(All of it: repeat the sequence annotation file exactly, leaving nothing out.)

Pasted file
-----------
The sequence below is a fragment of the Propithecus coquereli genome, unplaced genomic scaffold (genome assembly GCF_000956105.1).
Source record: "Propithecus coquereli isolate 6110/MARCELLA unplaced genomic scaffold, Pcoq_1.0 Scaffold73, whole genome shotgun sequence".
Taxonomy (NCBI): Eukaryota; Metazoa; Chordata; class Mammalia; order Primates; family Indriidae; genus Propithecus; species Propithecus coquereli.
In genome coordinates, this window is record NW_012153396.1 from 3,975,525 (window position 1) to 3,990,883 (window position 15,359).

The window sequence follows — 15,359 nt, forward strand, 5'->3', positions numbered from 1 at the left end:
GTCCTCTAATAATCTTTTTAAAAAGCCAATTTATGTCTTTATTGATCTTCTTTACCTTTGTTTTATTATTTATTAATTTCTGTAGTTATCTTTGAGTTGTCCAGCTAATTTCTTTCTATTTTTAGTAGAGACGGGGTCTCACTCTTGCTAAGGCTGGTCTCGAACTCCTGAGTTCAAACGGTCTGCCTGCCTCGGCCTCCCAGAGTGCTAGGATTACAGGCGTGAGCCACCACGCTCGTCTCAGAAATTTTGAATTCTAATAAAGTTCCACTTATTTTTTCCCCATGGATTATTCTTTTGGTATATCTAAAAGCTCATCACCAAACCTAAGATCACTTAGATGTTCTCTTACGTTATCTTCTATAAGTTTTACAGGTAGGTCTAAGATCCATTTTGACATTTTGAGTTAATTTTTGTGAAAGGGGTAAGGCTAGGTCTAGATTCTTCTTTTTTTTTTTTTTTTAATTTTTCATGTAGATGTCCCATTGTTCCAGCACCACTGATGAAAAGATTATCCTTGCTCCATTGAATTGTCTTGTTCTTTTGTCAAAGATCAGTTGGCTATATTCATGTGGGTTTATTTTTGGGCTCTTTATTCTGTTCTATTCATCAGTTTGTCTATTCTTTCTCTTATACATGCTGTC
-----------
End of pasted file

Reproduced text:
The sequence below is a fragment of the Propithecus coquereli genome, unplaced genomic scaffold (genome assembly GCF_000956105.1).
Source record: "Propithecus coquereli isolate 6110/MARCELLA unplaced genomic scaffold, Pcoq_1.0 Scaffold73, whole genome shotgun sequence".
Taxonomy (NCBI): Eukaryota; Metazoa; Chordata; class Mammalia; order Primates; family Indriidae; genus Propithecus; species Propithecus coquereli.
In genome coordinates, this window is record NW_012153396.1 from 3,975,525 (window position 1) to 3,990,883 (window position 15,359).

The window sequence follows — 15,359 nt, forward strand, 5'->3', positions numbered from 1 at the left end:
GTCCTCTAATAATCTTTTTAAAAAGCCAATTTATGTCTTTATTGATCTTCTTTACCTTTGTTTTATTATTTATTAATTTCTGTAGTTATCTTTGAGTTGTCCAGCTAATTTCTTTCTATTTTTAGTAGAGACGGGGTCTCACTCTTGCTAAGGCTGGTCTCGAACTCCTGAGTTCAAACGGTCTGCCTGCCTCGGCCTCCCAGAGTGCTAGGATTACAGGCGTGAGCCACCACGCTCGTCTCAGAAATTTTGAATTCTAATAAAGTTCCACTTATTTTTTCCCCATGGATTATTCTTTTGGTATATCTAAAAGCTCATCACCAAACCTAAGATCACTTAGATGTTCTCTTACGTTATCTTCTATAAGTTTTACAGGTAGGTCTAAGATCCATTTTGACATTTTGAGTTAATTTTTGTGAAAGGGGTAAGGCTAGGTCTAGATTCTTCTTTTTTTTTTTTTTTTAATTTTTCATGTAGATGTCCCATTGTTCCAGCACCACTGATGAAAAGATTATCCTTGCTCCATTGAATTGTCTTGTTCTTTTGTCAAAGATCAGTTGGCTATATTCATGTGGGTTTATTTTTGGGCTCTTTATTCTGTTCTATTCATCAGTTTGTCTATTCTTTCTCTTATACATGCTGTC